One of the largest marks of alcohol use disorder is excessive drinking over time. By the time someone realizes they have an alcohol use disorder, often, the long-term effects of alcohol have already kicked in. Some people can develop an alcohol use disorder after just a few weeks of heavy drinking, though.

To understand this, it’s best to define what heavy drinking is: more than four drinks in a day, or 14 in a week for men, and more than three drinks in a day, or seven per week for women.

Even if you have one drink, it impacts your body. It alters your brain activity, and increases your heart rate. It increases stomach acid, and can irritate your digestive tract. Alcohol is a diuretic, so it can easily cause dehydration if you aren’t careful, too. If you drink a lot, you’ll feel these effects even more strongly, and even short-term drinking can be dangerous if you don’t stay hydrated.

In the moment, when you’re drinking, you’ll eventually feel intoxicated. With intoxication comes lowered inhibitions, relaxation, lapses in concentration, and poor coordination. As you drink more, you’ll experience slurred speech, confusion, dizziness, memory lapses, and even nausea, vomiting, and passing out in severe cases. Losing consciousness is a defense mechanism by your body to make sure you don’t drink more and lethally overload your brain with ethanol. If someone loses consciousness, try to wake them up. They could just be “sleeping off” the alcohol, or they could’ve passed out due to an extreme blood-alcohol concentration. If they aren’t easy to wake up, get them help immediately.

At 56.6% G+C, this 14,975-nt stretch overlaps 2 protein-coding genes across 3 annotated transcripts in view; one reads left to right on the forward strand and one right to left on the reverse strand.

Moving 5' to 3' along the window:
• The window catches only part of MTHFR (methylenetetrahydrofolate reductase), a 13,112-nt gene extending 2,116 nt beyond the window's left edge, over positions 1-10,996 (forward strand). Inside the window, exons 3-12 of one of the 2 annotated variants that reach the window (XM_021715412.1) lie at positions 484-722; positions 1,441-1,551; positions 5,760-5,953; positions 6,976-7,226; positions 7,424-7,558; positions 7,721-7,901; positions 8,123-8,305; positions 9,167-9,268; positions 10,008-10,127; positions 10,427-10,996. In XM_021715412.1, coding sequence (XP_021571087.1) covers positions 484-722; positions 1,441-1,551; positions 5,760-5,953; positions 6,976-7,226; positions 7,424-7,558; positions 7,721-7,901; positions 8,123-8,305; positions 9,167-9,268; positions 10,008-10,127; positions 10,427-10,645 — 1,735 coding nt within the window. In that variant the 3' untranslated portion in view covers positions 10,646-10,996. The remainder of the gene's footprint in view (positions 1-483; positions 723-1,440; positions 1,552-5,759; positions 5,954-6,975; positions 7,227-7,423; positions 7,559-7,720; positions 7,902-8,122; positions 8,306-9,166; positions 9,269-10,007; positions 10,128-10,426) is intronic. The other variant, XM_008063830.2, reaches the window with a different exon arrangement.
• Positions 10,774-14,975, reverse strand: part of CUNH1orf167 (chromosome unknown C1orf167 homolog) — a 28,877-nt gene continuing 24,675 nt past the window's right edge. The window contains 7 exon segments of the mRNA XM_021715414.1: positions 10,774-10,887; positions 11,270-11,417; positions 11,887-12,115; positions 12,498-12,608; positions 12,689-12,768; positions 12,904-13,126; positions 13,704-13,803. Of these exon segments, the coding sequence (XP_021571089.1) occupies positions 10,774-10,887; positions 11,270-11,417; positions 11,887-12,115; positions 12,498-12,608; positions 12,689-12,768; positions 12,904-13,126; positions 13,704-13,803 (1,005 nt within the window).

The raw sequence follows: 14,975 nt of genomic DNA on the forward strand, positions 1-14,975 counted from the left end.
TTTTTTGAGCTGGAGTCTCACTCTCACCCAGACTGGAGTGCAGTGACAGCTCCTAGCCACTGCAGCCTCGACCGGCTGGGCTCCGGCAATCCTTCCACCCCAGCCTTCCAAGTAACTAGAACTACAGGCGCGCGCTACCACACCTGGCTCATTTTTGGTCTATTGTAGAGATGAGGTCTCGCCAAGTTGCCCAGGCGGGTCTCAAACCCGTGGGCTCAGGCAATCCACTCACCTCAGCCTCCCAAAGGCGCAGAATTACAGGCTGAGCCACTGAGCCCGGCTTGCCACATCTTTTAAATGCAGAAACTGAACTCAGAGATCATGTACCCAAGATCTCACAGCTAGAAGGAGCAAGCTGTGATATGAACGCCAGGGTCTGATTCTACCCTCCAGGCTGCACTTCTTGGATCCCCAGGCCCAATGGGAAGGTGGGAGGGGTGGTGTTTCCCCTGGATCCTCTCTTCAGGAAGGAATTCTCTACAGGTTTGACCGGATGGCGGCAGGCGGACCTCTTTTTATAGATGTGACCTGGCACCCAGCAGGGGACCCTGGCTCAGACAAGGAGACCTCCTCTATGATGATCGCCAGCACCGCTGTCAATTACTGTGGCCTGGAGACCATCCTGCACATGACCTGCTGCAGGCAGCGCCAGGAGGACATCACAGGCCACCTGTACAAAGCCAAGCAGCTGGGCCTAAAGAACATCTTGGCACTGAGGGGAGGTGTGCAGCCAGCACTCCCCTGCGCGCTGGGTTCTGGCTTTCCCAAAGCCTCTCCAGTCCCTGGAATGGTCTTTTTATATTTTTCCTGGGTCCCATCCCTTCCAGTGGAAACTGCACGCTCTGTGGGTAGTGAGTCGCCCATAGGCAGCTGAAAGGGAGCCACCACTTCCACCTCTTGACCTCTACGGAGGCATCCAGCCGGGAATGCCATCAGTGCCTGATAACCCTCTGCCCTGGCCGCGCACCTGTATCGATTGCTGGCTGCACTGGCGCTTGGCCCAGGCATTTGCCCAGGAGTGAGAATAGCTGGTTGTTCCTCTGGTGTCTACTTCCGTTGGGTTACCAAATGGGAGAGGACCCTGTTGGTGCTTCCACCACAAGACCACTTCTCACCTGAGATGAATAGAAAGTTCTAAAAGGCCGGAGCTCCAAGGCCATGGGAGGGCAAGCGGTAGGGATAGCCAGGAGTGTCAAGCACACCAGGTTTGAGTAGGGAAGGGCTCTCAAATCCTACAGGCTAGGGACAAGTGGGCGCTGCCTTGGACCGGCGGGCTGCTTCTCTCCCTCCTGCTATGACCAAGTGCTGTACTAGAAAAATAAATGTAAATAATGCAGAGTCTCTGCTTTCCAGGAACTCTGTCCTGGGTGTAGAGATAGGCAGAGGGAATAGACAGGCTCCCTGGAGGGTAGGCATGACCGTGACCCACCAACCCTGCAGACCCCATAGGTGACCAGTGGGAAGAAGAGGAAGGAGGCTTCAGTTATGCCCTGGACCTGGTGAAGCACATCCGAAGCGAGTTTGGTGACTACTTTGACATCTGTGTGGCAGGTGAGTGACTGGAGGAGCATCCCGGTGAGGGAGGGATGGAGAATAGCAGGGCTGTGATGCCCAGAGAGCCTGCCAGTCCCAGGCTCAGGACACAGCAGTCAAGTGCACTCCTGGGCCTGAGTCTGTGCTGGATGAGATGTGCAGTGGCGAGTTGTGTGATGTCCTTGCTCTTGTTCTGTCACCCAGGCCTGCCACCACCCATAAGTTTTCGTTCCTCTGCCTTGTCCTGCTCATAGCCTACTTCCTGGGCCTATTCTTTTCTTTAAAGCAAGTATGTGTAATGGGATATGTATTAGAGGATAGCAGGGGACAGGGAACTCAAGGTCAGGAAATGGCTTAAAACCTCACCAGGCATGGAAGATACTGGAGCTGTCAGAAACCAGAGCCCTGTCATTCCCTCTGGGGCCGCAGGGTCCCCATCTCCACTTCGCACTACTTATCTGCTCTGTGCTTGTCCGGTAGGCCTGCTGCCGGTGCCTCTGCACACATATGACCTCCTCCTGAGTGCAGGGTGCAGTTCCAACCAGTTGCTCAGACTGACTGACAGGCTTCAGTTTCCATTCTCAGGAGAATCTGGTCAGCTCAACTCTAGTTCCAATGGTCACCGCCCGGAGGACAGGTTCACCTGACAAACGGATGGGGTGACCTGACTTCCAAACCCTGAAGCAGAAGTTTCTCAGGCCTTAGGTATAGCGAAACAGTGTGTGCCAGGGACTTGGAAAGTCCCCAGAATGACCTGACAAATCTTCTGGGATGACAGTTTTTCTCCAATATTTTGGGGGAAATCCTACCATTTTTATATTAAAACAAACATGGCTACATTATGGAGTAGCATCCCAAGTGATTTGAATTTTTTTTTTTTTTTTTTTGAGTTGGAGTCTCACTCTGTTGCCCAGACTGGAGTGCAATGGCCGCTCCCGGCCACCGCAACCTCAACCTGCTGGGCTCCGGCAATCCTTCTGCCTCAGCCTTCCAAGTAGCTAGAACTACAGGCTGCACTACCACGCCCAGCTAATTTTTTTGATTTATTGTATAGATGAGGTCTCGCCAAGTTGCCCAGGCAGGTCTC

When Intoxication Turns To Alcohol Poisoning

Alcohol poisoning is a concern for anyone drinking a lot at one time, not just for those with an alcohol use disorder. Signs of alcohol poisoning include:

  • Vomiting
  • Seizures
  • Slow or irregular breathing
  • Hypothermia
  • Trouble staying conscious
  • Blue, gray, or pale skin

Not everyone with alcohol poisoning presents with every symptom on this list, so make sure to keep an eye on them. Get help as soon as possible if they lose consciousness and have trouble waking up. It’s always best to be safe and seek medical attention for an intoxicated person if you suspect alcohol poisoning, even if you aren’t sure.

While you wait for help, make sure to stay with the person in need of help. Prepare to tell any medical personnel as much as you can about the situation, including the kinds of alcohol the person drank, how much they drank, and any other substances in their system, including medications they take. Try to keep the person awake, and if they need to lay down, lay them on their side to prevent choking if they throw up.